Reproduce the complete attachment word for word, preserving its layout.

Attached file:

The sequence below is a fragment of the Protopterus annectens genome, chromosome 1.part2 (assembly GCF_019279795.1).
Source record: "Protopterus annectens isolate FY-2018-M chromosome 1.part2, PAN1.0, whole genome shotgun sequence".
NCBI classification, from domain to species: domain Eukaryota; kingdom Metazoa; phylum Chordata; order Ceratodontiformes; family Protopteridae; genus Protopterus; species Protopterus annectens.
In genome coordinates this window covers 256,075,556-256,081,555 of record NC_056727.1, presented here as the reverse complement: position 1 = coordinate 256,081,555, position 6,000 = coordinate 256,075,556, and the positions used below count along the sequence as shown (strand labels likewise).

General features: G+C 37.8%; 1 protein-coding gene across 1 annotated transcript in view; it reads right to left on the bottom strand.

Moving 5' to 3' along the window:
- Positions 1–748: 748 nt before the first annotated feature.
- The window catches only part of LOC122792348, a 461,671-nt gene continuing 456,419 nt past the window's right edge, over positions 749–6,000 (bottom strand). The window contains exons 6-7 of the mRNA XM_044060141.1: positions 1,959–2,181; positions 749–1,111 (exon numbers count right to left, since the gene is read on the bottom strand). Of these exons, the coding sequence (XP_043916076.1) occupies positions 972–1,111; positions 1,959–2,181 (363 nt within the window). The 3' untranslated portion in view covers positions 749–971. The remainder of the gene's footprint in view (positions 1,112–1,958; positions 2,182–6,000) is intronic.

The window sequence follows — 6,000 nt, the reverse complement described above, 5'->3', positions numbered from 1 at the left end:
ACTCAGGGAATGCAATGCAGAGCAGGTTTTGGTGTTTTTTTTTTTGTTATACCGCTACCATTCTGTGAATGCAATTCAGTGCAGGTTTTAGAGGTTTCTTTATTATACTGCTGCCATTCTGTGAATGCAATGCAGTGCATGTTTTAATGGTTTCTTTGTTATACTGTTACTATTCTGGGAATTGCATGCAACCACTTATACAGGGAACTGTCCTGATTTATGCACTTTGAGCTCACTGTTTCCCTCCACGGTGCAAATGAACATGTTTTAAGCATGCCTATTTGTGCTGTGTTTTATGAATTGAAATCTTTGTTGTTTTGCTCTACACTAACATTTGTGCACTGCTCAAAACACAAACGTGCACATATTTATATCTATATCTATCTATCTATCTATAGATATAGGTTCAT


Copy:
The sequence below is a fragment of the Protopterus annectens genome, chromosome 1.part2 (assembly GCF_019279795.1).
Source record: "Protopterus annectens isolate FY-2018-M chromosome 1.part2, PAN1.0, whole genome shotgun sequence".
NCBI classification, from domain to species: domain Eukaryota; kingdom Metazoa; phylum Chordata; order Ceratodontiformes; family Protopteridae; genus Protopterus; species Protopterus annectens.
In genome coordinates this window covers 256,075,556-256,081,555 of record NC_056727.1, presented here as the reverse complement: position 1 = coordinate 256,081,555, position 6,000 = coordinate 256,075,556, and the positions used below count along the sequence as shown (strand labels likewise).

General features: G+C 37.8%; 1 protein-coding gene across 1 annotated transcript in view; it reads right to left on the bottom strand.

Moving 5' to 3' along the window:
- Positions 1–748: 748 nt before the first annotated feature.
- The window catches only part of LOC122792348, a 461,671-nt gene continuing 456,419 nt past the window's right edge, over positions 749–6,000 (bottom strand). The window contains exons 6-7 of the mRNA XM_044060141.1: positions 1,959–2,181; positions 749–1,111 (exon numbers count right to left, since the gene is read on the bottom strand). Of these exons, the coding sequence (XP_043916076.1) occupies positions 972–1,111; positions 1,959–2,181 (363 nt within the window). The 3' untranslated portion in view covers positions 749–971. The remainder of the gene's footprint in view (positions 1,112–1,958; positions 2,182–6,000) is intronic.

The window sequence follows — 6,000 nt, the reverse complement described above, 5'->3', positions numbered from 1 at the left end:
ACTCAGGGAATGCAATGCAGAGCAGGTTTTGGTGTTTTTTTTTTTGTTATACCGCTACCATTCTGTGAATGCAATTCAGTGCAGGTTTTAGAGGTTTCTTTATTATACTGCTGCCATTCTGTGAATGCAATGCAGTGCATGTTTTAATGGTTTCTTTGTTATACTGTTACTATTCTGGGAATTGCATGCAACCACTTATACAGGGAACTGTCCTGATTTATGCACTTTGAGCTCACTGTTTCCCTCCACGGTGCAAATGAACATGTTTTAAGCATGCCTATTTGTGCTGTGTTTTATGAATTGAAATCTTTGTTGTTTTGCTCTACACTAACATTTGTGCACTGCTCAAAACACAAACGTGCACATATTTATATCTATATCTATCTATCTATCTATAGATATAGGTTCAT